Last updated: 10:30 AM ET, Wed November 09 2016

Berlin Set To Take Its Subway System Back in Time

Destination & Tourism Gabe Zaldivar November 09, 2016

Berlin Set To Take Its Subway System Back in Time

PHOTO: Berlin aims to dig deep and bring back an infrastructure classic. (Photo courtesy YouTube/Berliner Morgenpost)

A subway system in need of new blood has officials considering historic trains for what may just be a classic solution.

The Atlantic’s CityLab blog reports officials in Berlin are preparing to bring back Cold War-era trains for a portion of its extensive subway system.

The move is reportedly set to take place at some point in the spring of 2017 and is meant not out of nostalgia but for an aging infrastructure that could use a figurative shot in the arm in the form a few new trains.

Below is a brief video that explains the measure, delivered perfectly for our readers who speak German:

CityLab explains that the trains from the 1950s, called Doras, would represent a creative solution outside the realm of simply buying and producing brand new subway trains.

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The publication states: “City transit body BVG (Berliner Verkehrsbetriebe) wants to avoid the costs of buying more engines and reckons it can renovate and re-kit three of the old trains for just €1.9 million”

Now you won’t exactly get a taste of yesteryear at every subway stop at first. CityLab explains that the Dora solution is meant for a relatively short system — as it would be dedicated to the three-stop U55 line.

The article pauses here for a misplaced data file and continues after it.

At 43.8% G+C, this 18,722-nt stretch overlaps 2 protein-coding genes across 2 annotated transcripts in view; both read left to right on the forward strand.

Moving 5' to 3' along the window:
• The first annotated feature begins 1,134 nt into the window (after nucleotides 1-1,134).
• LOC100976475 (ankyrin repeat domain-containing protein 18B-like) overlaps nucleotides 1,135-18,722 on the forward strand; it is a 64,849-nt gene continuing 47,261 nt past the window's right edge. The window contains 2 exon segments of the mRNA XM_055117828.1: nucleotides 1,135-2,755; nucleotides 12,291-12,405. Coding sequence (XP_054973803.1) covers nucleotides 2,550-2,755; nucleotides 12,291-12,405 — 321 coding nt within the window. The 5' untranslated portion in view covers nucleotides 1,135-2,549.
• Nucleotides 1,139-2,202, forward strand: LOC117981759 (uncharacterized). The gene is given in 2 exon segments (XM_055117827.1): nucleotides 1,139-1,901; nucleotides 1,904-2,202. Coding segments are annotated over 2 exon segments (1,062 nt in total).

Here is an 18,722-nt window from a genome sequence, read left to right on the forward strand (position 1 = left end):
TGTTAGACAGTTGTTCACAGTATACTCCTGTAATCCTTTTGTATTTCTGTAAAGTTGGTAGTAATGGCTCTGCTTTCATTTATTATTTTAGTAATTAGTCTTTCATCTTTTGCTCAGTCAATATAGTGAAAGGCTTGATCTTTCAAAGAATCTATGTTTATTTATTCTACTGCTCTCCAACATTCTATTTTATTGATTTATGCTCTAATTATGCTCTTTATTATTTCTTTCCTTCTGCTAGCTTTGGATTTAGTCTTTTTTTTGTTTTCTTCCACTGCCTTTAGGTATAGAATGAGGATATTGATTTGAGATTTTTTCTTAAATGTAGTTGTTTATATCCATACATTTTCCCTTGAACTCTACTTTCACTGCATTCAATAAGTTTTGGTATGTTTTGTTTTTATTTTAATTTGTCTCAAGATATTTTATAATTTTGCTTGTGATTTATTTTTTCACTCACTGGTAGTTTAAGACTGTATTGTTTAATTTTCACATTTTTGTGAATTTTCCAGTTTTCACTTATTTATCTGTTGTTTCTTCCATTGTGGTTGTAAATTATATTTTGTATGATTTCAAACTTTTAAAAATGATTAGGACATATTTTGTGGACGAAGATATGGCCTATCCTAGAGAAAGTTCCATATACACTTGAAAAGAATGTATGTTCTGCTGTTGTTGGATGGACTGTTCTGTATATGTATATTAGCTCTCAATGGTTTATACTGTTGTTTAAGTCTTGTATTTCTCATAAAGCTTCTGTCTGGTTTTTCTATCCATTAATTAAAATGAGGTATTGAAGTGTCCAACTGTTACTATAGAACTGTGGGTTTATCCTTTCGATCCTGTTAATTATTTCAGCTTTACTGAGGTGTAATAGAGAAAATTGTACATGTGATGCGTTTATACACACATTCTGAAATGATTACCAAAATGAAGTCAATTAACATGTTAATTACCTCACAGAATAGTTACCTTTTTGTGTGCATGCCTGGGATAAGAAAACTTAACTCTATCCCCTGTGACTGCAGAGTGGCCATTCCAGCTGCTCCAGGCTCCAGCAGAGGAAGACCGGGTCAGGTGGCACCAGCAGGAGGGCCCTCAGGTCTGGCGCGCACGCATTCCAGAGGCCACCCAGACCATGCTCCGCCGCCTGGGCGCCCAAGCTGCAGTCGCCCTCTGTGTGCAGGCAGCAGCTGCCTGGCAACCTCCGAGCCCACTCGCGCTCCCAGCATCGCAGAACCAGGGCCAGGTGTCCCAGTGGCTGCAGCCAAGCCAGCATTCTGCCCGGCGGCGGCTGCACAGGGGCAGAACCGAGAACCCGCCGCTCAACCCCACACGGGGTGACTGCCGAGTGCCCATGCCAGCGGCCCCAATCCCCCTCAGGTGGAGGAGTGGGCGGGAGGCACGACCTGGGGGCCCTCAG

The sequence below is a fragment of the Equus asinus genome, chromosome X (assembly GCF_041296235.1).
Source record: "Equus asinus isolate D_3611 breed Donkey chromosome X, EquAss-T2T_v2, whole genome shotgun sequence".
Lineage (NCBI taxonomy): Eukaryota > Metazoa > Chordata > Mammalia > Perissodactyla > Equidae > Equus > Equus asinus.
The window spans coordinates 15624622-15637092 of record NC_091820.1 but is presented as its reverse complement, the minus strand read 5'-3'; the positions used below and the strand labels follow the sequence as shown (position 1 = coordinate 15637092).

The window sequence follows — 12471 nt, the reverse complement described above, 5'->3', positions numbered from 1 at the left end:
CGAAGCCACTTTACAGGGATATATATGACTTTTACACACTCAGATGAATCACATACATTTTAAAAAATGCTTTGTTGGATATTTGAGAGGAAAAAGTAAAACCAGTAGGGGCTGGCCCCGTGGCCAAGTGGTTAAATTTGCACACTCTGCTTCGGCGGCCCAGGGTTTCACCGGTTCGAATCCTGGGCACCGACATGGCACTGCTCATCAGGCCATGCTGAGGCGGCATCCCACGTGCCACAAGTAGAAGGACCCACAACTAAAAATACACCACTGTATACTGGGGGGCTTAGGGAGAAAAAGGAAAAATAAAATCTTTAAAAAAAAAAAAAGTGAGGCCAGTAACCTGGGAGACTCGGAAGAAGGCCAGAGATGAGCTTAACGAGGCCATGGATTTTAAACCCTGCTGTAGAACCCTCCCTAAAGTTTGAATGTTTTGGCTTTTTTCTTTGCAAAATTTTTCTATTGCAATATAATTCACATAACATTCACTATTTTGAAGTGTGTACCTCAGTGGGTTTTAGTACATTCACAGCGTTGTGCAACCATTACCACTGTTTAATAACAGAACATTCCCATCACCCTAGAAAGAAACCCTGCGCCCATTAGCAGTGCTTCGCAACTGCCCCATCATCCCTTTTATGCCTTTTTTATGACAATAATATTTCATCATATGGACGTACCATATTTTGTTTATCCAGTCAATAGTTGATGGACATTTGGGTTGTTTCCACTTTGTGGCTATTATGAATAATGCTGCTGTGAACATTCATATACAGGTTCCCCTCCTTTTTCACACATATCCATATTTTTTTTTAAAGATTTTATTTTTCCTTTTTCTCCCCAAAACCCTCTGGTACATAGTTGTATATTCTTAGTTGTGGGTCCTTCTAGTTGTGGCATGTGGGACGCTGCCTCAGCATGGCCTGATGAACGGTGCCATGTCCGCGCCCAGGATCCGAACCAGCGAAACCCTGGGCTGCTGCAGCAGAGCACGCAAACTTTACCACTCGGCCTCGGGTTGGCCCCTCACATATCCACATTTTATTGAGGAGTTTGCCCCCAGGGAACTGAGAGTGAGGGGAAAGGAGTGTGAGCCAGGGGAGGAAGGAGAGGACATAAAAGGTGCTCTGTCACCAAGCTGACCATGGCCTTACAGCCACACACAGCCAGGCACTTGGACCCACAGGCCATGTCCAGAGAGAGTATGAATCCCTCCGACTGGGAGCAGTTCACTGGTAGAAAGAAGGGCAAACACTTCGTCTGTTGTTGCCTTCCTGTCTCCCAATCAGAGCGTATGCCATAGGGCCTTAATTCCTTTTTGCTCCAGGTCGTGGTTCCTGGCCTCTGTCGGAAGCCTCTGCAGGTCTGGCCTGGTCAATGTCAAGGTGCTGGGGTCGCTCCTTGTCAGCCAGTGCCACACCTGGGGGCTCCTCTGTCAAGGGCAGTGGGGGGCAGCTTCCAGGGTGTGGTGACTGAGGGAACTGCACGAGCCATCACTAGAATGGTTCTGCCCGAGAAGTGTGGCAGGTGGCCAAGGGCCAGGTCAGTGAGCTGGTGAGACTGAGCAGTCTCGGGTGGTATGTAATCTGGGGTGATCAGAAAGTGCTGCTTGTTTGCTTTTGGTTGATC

While completely revamped, these delightful Doras do already serve a modern function elsewhere in the world.

Those rare tourists who have actually meandered into North Korea may have spotted trains that were sent to the hermit nation for its own infrastructure needs.

The blog post continues: “there’s only one city where they are still in daily use. That’s the North Korean capital, Pyongyang, to which Berlin sold 105 trains at the end of the 1990s.”

And now these Doras, or three of the historic fleet, will be revamped and ushered into service much to the delight of locals and tourists.

The most wonderful part of this turn of events is that the line squires travelers through what was a heavily patrolled portion of Berlin demarcated thanks to the Berlin Wall and the ongoing tensions of the Cold War.

Now some 60-plus years later these trains will show up to rejuvenate a system, fill a modern need and inspire commuters with a hat tip to history.